Commentary from This Week's Paper

By EO Editorial Board
Published: 2010-09-16

Buffett’s Charity Banquet Is Misunderstood
Comment, page 16
By Chen Mingxia, a Commentator with the EO

~A banquet to be held by Bill Gates and Warren Buffett in China has received little response from its targeted attendants, Chinese wealthy people, because they are afraid they will be “persuaded” to donate their money after they die.
~Those Chinese multimillionaires are justified to refuse attending this banquet. Without a Charity Law, it is not an easy job, sometimes even risky, for Chinese entrepreneurs to give to charity.
~However, their worry is obviously groundless if we take a second look at the theme of the banquet: A Pledge to Donate. While the Chinese media have misunderstood it as a “promise to donate”, its real meaning is a “pledge to do some good for society”.
~These two understandings reflect what “charity” means in different cultures. While Chinese people believe that charity means giving money, western culture perceives donating to charity as a means to show your kindness to other people and the whole of society in a transparent and scientific way.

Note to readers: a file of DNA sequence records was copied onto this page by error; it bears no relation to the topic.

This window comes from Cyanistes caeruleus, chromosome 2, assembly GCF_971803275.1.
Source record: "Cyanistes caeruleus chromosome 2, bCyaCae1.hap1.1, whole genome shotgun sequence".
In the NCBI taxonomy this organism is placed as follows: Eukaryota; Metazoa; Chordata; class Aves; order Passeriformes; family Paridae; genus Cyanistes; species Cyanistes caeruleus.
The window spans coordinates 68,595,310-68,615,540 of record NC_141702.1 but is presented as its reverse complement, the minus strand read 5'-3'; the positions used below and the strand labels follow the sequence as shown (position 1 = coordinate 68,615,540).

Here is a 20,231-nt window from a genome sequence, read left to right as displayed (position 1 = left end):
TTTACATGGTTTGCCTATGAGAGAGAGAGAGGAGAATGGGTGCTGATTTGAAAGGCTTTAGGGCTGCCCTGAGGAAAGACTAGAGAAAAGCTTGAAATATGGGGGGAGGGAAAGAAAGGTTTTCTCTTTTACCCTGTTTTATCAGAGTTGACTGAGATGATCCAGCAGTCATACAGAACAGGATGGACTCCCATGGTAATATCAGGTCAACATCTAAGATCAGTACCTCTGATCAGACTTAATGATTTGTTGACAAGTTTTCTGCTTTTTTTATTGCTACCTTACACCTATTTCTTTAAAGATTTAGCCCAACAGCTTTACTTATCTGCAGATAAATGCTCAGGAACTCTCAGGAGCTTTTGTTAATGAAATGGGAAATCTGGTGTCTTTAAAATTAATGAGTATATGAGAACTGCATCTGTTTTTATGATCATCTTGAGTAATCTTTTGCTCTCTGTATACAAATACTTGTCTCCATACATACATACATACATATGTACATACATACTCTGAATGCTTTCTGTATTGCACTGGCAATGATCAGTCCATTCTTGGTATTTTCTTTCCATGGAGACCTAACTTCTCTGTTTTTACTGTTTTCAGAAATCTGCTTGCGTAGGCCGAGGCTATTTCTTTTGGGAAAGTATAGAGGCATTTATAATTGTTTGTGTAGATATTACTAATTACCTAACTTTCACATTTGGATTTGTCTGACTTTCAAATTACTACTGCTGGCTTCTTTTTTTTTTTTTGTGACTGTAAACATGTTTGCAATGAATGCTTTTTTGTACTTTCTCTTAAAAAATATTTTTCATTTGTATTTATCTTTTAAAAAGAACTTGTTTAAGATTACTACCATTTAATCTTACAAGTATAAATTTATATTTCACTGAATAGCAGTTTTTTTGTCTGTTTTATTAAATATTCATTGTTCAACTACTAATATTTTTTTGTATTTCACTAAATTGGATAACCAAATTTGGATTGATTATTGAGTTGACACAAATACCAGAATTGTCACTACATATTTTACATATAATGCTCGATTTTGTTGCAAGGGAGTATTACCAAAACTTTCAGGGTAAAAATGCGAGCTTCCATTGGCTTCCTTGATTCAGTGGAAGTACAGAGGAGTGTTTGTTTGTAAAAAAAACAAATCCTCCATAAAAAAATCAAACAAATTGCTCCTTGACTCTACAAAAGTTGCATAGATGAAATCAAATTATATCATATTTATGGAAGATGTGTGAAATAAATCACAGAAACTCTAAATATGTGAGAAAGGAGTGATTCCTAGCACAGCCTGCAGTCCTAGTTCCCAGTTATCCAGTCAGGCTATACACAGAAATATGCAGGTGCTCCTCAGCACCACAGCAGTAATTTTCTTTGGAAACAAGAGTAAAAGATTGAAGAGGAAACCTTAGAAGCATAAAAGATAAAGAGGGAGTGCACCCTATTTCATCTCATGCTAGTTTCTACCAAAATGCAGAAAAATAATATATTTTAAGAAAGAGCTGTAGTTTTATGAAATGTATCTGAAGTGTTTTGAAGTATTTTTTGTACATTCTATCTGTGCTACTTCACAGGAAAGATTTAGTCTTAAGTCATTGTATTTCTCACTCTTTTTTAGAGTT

Original article:  [Chinese]

How to Solve the Problem of Forged Pilot Resumes
Comment, page 16
By Liu Weixun, Senior Reporter and Commentator with the EO

~As many pilots are accused of forging their resumes to maintain their positions with airline companies, the image of the Civil Aviation Administration of China (CAAI) has been tarnished.
~But it is not the pilots themselves that should be blamed for the forgery. The real source of the problem lies on the current pilot training and recruitment system in China.
~The Chinese civil aviation market is expanding day by day, producing a huge demand of qualified pilots. To meet demand, the CAAI should standardize the process for military pilots to be transferred to the civil aviation sector after they finished their military service.